The girls are from the Tharu community, an indigenous group that was stripped of its land and forced into bonded labour after Nepal’s first social order was introduced 160 years ago. Tharus farm the land of their landlord and, in return, give back half of what they produce. Often, they trade away their daughters as well.
In June 2013, kamlaris from all over the country protested in a bid to bring an end to slavery once and for all. They want to be free from servitude and have their basic rights guaranteed. The demonstrations were triggered by the mysterious death of Srijana, a 12-year-old kamlari girl who burnt to death in her owner’s house. The police alleged it was suicide but the kamlaris were not convinced.
The police retaliated against the demonstrators with violence. Political organisations and rights groups were conspicuously absent from their demonstrations.
101 East travels to western Nepal, home of the Tharus, where Srijana’s mother, Draupati Chaudhary, is still in shock. Draupati had handed over her daughter in exchange for the right to till the land and the promise that Srijana would receive an education. Two years on, Srijana was dead.
In a nearby village, another kamlari, Sharda Chaudhary, talks about how she was abused. She slept in the bathroom and was raped by the landlord’s son. When she dared to complain, she was beaten up. Sharda worked for only three months. When she was sent back, her mother did not believe that she would survive.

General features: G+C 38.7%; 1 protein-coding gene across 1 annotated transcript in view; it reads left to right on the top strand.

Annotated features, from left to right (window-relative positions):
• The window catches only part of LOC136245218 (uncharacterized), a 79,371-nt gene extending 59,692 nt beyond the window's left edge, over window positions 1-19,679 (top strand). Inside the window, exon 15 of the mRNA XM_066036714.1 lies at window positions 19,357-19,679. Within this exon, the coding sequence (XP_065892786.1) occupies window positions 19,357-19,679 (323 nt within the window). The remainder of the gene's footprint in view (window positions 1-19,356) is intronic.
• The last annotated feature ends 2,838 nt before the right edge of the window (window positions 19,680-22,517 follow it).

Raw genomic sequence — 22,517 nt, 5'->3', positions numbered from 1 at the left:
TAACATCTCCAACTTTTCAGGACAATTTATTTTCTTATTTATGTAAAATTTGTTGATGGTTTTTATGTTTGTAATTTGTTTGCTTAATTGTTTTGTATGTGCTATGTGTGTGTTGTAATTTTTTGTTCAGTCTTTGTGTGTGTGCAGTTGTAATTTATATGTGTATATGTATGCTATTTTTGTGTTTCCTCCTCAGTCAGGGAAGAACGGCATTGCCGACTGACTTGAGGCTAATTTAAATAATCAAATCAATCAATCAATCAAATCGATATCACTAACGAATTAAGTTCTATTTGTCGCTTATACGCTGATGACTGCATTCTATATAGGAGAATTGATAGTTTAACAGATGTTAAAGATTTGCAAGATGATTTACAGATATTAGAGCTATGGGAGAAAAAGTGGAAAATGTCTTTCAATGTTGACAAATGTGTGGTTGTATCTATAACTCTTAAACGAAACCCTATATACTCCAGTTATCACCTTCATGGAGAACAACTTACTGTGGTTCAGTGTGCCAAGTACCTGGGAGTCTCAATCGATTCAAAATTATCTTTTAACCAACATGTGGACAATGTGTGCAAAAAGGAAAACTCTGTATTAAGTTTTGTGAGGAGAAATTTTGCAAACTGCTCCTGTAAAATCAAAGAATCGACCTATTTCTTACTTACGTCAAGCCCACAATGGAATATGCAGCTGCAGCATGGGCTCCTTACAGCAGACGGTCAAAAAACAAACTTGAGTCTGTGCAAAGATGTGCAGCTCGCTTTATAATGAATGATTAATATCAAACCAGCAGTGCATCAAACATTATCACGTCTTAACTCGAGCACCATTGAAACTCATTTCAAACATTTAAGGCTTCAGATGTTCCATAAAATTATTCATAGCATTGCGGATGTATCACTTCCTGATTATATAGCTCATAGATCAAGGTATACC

While the government declared the practice illegal more than 10 years ago, many kamlaris continue to live lives of hardship and suffering. In the last five years, five kamlaris have died under mysterious circumstances while 27 are missing from the homes they worked in.
We speak to the official spokesperson of the ministry for women and children and ask what the government is doing regarding these grave abuses.
We also meet some who are working to change the fate of kamlari girls. Man Bahadur Chettri and his organisation, Indentured Daughter’s Programme, have rescued more than 12,000 kamlaris. For many of the girls, trauma and emotional baggage makes it hard for them to return home and reintegrate into society, so they end up at a hostel. Here, they receive education, food and shelter until they are able to support themselves.
Other former kamlaris have joined forces with NGOs to create awareness among parents who might otherwise send their daughters away. They also take on the more active role of rescuers, in a bid to end the kamlari system by freeing one girl at a time.
During our filming, we see young girls working behind the high walls of many city homes and ask one man why he continues to keep a kamlari. He tells us that he provides her with education, food and a good place to stay, treating her like his own daughter.
We follow a mother on her journey to free her daughter. In the process, we realise that there are many grey areas when it comes to kamlaris and that what is good for most, is not necessarily good for all.
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